In Daniel Defoe's Robinson Crusoe, the title character finds himself in quite a predicament when he becomes stranded on a desert island all by himself. He has to learn how to survive quickly. He starts out by scavenging supplies from the wrecked ship, which gives him enough food, weapons, and ammunition to last him for a while. But these things will eventually run out, and Crusoe must get himself organized in a hurry.
Thankfully, Crusoe is an organized, resourceful fellow. He searches the island and finds goats that he can use for food as necessary. He builds himself a shelter. He discovers grain that he learns how to cultivate. He develops his skills in pottery, baking, cooking, and basket weaving to supply himself with the necessities of life. He even makes a canoe for himself to explore the island (and escape if necessary) and trains a parrot as a pet (and an alarm system).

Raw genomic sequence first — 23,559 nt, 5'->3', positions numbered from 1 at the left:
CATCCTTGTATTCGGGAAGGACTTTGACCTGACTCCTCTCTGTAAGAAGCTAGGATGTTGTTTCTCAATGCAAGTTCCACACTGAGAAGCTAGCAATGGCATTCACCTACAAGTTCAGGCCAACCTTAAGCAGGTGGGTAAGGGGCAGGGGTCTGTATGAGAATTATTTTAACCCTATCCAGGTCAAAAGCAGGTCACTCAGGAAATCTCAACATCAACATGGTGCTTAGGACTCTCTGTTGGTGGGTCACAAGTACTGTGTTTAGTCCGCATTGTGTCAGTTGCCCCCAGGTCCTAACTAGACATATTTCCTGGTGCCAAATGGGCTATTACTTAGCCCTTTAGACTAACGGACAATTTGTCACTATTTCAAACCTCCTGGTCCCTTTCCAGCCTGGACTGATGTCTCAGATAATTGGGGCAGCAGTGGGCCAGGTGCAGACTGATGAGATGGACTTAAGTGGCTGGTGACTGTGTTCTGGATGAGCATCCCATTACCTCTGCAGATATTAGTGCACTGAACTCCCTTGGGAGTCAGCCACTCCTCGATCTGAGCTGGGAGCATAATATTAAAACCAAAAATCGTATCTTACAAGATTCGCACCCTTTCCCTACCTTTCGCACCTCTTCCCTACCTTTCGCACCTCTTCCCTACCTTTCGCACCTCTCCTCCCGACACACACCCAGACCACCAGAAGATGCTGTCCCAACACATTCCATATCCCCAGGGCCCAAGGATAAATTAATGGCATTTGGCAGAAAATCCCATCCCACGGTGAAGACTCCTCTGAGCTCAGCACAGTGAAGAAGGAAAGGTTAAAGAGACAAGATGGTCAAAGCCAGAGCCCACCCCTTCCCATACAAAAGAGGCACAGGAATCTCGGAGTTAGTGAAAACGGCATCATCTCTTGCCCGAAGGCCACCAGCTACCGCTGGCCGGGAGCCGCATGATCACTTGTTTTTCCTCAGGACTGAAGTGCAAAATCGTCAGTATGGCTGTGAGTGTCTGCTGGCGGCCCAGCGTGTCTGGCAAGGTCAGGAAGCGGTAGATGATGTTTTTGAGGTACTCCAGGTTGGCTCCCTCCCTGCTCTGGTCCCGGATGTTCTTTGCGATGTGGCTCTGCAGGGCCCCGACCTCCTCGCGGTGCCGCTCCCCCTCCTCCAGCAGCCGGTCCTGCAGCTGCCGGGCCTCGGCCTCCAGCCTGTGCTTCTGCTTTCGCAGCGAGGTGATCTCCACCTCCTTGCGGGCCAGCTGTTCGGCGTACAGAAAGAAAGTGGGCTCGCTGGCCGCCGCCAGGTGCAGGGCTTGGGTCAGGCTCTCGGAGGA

Crusoe keeps himself organized and on track by keeping a journal. He writes down his daily activities and records what he still needs to do. This also serves as entertainment and comfort. As the years pass, Crusoe becomes more and more comfortable and comes to see the island as his own little kingdom where he can rule and order things to his liking. He does this through his hard work and creativity as well as through his increasing intimacy with and reliance upon God, Who sustains Crusoe in his activities and gives him peace.
When cannibals appear on the island, Crusoe watches with caution and builds an underground cellar where he can hide his goats and himself as necessary. He even figures out how he can cook underground if he must. Again, he is showing his flexibility and ingenuity. When he rescues Friday from the cannibals, Crusoe finds himself with a human companion for the first time in many years, but Friday becomes his willing and grateful servant, and Crusoe remains fully in control of himself and the island until at last he is rescued.